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A Thing of Beauty

October 19, 2018
By Darren Fraser , Emmetsburg News

Is October baseball.

I appreciate and respect I am in football country. This is not an either/or editorial. I enjoy the first Sunday morning NFL games. In California, they aired in the morning. Here? Brunch?

But my space is limited; let me say what I came here to say.

Baseball is like no other sport. It is more like a rumination or like chess. Unlike the other ball sports, which are constantly moving, baseball is nearly evenly divided between motion and rest. This division adds a contemplative component to the game, both for players and fans.

Over the years, baseball has tried to accommodate this country's short-term-attention-span epidemic. Just this year, baseball instituted a rule limiting the number of trips a catcher, pitching coach or manager can make to the mound. A few years back, baseball set a clock on pitchers to discourage some hurlers from easing into retirement on the mound.

Hopping into our way-back machine, the American League instituted the designated hitter because fans collectively groused when pitchers came to the plate and snuffed out scoring chances. Fans also love the long-ball, so adding more lumber to the lineup constituted a win-win.

Setting our way-back machine to just a few years ago, baseball trotted out interleague play. And it decided to pare back the opportunities for human error to affect outcomes when the league introduced instant replay for some calls.

The introduction of the designated hitter signaled the end of baseball's uniqueness. Once an elegant ballet, the game overnight became a paean to fan appeasement.

To this day I do not understand the reason for interleague play. Keeping the leagues separate until the post-season, when the A.L. pits its best against the N.L. was brilliant.

As for setting clock on pitchers, limiting the number of summits on the mound and instant replay?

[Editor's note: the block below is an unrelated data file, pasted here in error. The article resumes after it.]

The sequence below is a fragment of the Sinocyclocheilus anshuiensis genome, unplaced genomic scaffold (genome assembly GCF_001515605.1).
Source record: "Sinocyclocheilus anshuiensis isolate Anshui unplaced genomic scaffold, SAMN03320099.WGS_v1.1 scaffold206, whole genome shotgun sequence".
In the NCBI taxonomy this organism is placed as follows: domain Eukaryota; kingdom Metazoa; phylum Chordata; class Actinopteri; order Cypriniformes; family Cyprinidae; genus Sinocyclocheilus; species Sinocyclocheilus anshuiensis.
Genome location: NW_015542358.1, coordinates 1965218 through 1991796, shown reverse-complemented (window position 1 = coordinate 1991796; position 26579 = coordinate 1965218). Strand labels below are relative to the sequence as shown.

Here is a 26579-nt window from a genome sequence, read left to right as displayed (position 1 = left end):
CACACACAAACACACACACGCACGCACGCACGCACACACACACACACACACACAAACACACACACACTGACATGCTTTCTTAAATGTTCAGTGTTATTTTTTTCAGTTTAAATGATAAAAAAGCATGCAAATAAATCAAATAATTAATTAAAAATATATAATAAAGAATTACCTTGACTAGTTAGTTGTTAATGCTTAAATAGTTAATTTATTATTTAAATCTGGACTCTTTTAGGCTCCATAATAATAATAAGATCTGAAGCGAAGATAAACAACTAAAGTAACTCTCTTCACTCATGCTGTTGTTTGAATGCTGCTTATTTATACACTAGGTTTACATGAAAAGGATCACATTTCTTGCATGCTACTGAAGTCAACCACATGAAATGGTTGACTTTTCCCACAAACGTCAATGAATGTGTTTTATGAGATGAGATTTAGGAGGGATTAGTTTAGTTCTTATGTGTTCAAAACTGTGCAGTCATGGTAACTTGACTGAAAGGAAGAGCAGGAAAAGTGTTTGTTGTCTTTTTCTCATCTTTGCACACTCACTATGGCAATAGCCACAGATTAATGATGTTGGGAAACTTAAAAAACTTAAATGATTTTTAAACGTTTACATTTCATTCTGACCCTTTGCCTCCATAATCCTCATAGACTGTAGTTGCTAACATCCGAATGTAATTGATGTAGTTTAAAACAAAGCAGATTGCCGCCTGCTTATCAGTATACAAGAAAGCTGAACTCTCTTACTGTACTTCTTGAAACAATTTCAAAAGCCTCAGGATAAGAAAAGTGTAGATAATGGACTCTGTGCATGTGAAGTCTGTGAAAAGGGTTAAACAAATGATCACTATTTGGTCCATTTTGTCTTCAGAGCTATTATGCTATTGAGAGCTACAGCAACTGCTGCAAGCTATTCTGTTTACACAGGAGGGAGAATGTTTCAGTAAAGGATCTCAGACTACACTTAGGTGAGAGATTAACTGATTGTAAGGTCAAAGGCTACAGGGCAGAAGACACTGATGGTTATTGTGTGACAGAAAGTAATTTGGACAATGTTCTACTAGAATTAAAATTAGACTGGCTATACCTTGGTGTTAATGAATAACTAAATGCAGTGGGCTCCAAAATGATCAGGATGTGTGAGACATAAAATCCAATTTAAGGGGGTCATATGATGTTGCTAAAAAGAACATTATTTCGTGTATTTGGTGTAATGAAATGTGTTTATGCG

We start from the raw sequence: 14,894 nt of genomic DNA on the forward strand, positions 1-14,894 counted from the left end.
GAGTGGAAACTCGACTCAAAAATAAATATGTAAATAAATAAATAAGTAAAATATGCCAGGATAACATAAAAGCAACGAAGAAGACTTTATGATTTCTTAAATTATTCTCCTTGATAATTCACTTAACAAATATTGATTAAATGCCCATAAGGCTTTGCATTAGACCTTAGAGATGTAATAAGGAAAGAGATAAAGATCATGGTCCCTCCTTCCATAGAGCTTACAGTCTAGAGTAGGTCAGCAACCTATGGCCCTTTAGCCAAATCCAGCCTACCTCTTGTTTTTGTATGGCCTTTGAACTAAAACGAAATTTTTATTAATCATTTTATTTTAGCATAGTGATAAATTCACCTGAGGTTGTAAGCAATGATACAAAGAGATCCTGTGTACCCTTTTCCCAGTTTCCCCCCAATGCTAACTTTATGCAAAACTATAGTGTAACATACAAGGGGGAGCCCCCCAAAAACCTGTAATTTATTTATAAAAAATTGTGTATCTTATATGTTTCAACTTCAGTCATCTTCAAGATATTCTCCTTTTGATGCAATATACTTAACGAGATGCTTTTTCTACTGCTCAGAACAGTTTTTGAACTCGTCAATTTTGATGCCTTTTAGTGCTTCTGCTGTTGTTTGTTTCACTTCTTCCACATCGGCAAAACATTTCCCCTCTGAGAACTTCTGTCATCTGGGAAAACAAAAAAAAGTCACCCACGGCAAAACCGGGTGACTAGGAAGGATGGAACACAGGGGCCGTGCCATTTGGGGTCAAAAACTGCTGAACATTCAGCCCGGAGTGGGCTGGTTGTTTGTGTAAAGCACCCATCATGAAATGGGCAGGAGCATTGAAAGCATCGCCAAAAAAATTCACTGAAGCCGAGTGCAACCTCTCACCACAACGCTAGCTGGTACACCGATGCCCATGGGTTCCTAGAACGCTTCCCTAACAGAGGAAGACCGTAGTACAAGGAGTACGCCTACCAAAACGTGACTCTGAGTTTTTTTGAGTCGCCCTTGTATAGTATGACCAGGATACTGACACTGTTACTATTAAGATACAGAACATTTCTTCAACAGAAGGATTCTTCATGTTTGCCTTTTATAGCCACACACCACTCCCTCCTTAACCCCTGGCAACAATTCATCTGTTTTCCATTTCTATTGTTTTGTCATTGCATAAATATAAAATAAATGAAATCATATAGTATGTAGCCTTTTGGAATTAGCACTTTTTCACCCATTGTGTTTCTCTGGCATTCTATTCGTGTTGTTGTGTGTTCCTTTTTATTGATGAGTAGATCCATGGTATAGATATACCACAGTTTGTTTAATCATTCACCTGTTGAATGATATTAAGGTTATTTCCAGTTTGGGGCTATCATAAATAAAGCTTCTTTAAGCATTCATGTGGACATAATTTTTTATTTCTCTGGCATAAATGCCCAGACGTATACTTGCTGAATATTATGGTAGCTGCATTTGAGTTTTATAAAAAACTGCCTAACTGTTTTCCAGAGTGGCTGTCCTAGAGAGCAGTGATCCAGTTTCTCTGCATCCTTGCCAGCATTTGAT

First, pitchers and batters play cat and mouse; this is an integral part of the game. Part of the cat and mouse jousting has to do with mind games. Pitchers shake off signs; batters step out of the box; pitchers shake, batters step. That's strategy and that's baseball.

Limiting the number of trips to the mound gives the impression these visits are capricious; they're not. Pitchers get rattled; they lose their stuff. Or they can't get on the same page with their catchers. A pitching coach trots out to the mound to encourage or to buy time for the reliever warming up in the bullpen. Managers typically ascend the mound when it's time to pull the pitcher. These, too, are part of the strategy of baseball.

Instant replay? Players are human. Fans are human. Umpires are human. Baseball is played by humans, coached by humans and enjoyed by humans. Humans make mistakes, including umpires. Unpleasant, sure. Frustrating, absolutely. But for those who bemoan baseball's snail's pace, instant replay further slows down the game. Worse, instant replay tries to perfect an imperfect pastime. And when you consider that it is the imperfections that give rise to the entertainment, why mess with the formula? How insufferably dull would the game be if a pitcher didn't leave a hanging curve or a short-stop didn't boot that easy grounder?

The Fall Classic is fast approaching. These changes I catalogued are here to stay. I only hope the baseball gods will see fit to leave the game alone.

 
 
 

 

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